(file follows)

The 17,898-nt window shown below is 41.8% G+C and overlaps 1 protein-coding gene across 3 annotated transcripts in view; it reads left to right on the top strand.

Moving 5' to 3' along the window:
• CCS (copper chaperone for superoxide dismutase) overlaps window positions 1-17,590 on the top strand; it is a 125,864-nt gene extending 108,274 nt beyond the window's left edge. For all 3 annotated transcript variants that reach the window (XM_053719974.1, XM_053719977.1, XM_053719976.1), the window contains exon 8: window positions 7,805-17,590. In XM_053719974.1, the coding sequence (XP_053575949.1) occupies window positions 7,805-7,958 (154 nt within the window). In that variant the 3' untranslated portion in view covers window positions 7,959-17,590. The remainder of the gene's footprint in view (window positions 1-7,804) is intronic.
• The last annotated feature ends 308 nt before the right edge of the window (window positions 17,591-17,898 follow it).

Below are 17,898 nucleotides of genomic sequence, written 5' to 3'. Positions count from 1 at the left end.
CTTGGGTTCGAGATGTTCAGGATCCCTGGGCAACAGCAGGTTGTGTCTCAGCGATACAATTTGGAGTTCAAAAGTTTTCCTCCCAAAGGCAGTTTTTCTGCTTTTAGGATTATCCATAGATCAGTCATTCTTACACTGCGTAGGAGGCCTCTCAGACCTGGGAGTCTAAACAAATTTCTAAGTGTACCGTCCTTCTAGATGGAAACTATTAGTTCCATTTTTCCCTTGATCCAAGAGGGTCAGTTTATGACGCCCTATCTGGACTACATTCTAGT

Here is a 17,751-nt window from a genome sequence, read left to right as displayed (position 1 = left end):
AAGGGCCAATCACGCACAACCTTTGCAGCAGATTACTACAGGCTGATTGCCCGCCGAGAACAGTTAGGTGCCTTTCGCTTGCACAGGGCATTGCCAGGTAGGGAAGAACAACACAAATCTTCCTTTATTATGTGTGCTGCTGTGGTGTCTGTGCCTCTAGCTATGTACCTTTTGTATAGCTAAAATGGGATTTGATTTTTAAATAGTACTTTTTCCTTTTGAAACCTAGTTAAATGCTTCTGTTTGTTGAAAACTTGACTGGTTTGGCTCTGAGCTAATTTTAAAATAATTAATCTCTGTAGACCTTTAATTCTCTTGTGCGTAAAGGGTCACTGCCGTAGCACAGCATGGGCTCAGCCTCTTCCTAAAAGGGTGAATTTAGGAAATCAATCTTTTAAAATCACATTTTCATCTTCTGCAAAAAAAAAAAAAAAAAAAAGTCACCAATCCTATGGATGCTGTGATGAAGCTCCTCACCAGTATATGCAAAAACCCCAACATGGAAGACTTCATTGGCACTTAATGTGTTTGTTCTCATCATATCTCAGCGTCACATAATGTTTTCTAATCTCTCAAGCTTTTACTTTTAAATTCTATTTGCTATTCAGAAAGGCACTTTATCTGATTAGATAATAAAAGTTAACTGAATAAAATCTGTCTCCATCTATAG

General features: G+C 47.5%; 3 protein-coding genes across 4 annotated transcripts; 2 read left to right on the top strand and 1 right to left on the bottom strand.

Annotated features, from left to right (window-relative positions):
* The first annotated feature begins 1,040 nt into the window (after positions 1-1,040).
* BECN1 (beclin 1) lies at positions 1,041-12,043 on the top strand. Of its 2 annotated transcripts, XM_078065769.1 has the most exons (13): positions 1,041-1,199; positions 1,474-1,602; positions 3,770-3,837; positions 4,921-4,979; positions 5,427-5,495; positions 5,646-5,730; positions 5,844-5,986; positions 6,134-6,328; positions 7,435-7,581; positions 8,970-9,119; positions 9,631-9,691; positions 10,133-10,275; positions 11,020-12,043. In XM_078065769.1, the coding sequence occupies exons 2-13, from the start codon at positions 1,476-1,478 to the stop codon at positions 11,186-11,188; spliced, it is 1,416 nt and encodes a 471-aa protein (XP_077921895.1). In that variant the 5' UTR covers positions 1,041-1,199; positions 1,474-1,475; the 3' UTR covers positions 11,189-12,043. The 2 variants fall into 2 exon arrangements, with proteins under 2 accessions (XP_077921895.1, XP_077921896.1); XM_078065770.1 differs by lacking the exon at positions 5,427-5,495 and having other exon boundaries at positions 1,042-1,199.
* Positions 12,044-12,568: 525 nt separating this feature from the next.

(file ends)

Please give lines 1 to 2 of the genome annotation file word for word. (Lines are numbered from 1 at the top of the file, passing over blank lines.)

The 17,898-nt window shown below is 41.8% G+C and overlaps 1 protein-coding gene across 3 annotated transcripts in view; it reads left to right on the top strand.

Moving 5' to 3' along the window: